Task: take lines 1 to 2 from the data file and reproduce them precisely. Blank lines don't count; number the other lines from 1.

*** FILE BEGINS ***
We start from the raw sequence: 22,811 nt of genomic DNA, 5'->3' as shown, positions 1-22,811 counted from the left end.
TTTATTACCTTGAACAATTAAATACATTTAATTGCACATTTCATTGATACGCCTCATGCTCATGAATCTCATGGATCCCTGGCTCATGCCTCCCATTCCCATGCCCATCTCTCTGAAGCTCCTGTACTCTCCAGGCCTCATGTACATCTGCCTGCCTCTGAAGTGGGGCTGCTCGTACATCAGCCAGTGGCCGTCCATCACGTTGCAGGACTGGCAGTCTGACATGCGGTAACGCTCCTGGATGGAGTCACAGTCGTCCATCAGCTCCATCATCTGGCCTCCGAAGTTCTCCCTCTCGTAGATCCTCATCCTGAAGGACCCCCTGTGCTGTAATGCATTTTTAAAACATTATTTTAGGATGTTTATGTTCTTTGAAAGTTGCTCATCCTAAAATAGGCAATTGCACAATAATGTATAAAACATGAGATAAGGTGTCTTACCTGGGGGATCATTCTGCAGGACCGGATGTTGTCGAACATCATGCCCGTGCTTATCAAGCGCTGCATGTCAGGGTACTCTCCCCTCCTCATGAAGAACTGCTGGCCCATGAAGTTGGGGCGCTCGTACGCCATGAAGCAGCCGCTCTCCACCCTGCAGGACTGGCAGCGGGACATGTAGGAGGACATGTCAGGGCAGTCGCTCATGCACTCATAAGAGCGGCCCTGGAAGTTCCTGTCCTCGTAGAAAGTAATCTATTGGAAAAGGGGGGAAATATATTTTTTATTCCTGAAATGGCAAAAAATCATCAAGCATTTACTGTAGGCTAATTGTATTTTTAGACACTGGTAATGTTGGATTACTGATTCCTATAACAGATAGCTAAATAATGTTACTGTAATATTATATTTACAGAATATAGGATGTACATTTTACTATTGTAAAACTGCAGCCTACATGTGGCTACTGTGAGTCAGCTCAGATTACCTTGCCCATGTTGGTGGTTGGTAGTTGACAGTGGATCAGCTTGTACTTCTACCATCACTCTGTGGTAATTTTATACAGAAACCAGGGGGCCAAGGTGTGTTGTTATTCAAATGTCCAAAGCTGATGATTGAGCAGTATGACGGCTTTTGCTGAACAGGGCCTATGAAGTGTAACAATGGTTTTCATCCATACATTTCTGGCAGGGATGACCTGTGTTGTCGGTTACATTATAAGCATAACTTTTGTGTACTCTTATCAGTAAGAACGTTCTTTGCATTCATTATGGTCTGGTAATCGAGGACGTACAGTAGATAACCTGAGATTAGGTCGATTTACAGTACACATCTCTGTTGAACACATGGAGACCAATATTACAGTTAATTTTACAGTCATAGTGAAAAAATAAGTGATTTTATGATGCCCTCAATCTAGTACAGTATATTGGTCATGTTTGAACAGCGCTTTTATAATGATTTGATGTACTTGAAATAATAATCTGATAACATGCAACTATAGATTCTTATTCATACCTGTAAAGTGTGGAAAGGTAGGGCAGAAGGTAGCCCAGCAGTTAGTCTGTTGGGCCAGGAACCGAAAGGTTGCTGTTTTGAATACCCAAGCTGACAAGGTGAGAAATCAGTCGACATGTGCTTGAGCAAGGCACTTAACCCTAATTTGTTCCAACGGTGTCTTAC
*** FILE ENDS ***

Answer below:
We start from the raw sequence: 22,811 nt of genomic DNA, 5'->3' as shown, positions 1-22,811 counted from the left end.
TTTATTACCTTGAACAATTAAATACATTTAATTGCACATTTCATTGATACGCCTCATGCTCATGAATCTCATGGATCCCTGGCTCATGCCTCCCATTCCCATGCCCATCTCTCTGAAGCTCCTGTACTCTCCAGGCCTCATGTACATCTGCCTGCCTCTGAAGTGGGGCTGCTCGTACATCAGCCAGTGGCCGTCCATCACGTTGCAGGACTGGCAGTCTGACATGCGGTAACGCTCCTGGATGGAGTCACAGTCGTCCATCAGCTCCATCATCTGGCCTCCGAAGTTCTCCCTCTCGTAGATCCTCATCCTGAAGGACCCCCTGTGCTGTAATGCATTTTTAAAACATTATTTTAGGATGTTTATGTTCTTTGAAAGTTGCTCATCCTAAAATAGGCAATTGCACAATAATGTATAAAACATGAGATAAGGTGTCTTACCTGGGGGATCATTCTGCAGGACCGGATGTTGTCGAACATCATGCCCGTGCTTATCAAGCGCTGCATGTCAGGGTACTCTCCCCTCCTCATGAAGAACTGCTGGCCCATGAAGTTGGGGCGCTCGTACGCCATGAAGCAGCCGCTCTCCACCCTGCAGGACTGGCAGCGGGACATGTAGGAGGACATGTCAGGGCAGTCGCTCATGCACTCATAAGAGCGGCCCTGGAAGTTCCTGTCCTCGTAGAAAGTAATCTATTGGAAAAGGGGGGAAATATATTTTTTATTCCTGAAATGGCAAAAAATCATCAAGCATTTACTGTAGGCTAATTGTATTTTTAGACACTGGTAATGTTGGATTACTGATTCCTATAACAGATAGCTAAATAATGTTACTGTAATATTATATTTACAGAATATAGGATGTACATTTTACTATTGTAAAACTGCAGCCTACATGTGGCTACTGTGAGTCAGCTCAGATTACCTTGCCCATGTTGGTGGTTGGTAGTTGACAGTGGATCAGCTTGTACTTCTACCATCACTCTGTGGTAATTTTATACAGAAACCAGGGGGCCAAGGTGTGTTGTTATTCAAATGTCCAAAGCTGATGATTGAGCAGTATGACGGCTTTTGCTGAACAGGGCCTATGAAGTGTAACAATGGTTTTCATCCATACATTTCTGGCAGGGATGACCTGTGTTGTCGGTTACATTATAAGCATAACTTTTGTGTACTCTTATCAGTAAGAACGTTCTTTGCATTCATTATGGTCTGGTAATCGAGGACGTACAGTAGATAACCTGAGATTAGGTCGATTTACAGTACACATCTCTGTTGAACACATGGAGACCAATATTACAGTTAATTTTACAGTCATAGTGAAAAAATAAGTGATTTTATGATGCCCTCAATCTAGTACAGTATATTGGTCATGTTTGAACAGCGCTTTTATAATGATTTGATGTACTTGAAATAATAATCTGATAACATGCAACTATAGATTCTTATTCATACCTGTAAAGTGTGGAAAGGTAGGGCAGAAGGTAGCCCAGCAGTTAGTCTGTTGGGCCAGGAACCGAAAGGTTGCTGTTTTGAATACCCAAGCTGACAAGGTGAGAAATCAGTCGACATGTGCTTGAGCAAGGCACTTAACCCTAATTTGTTCCAACGGTGTCTTAC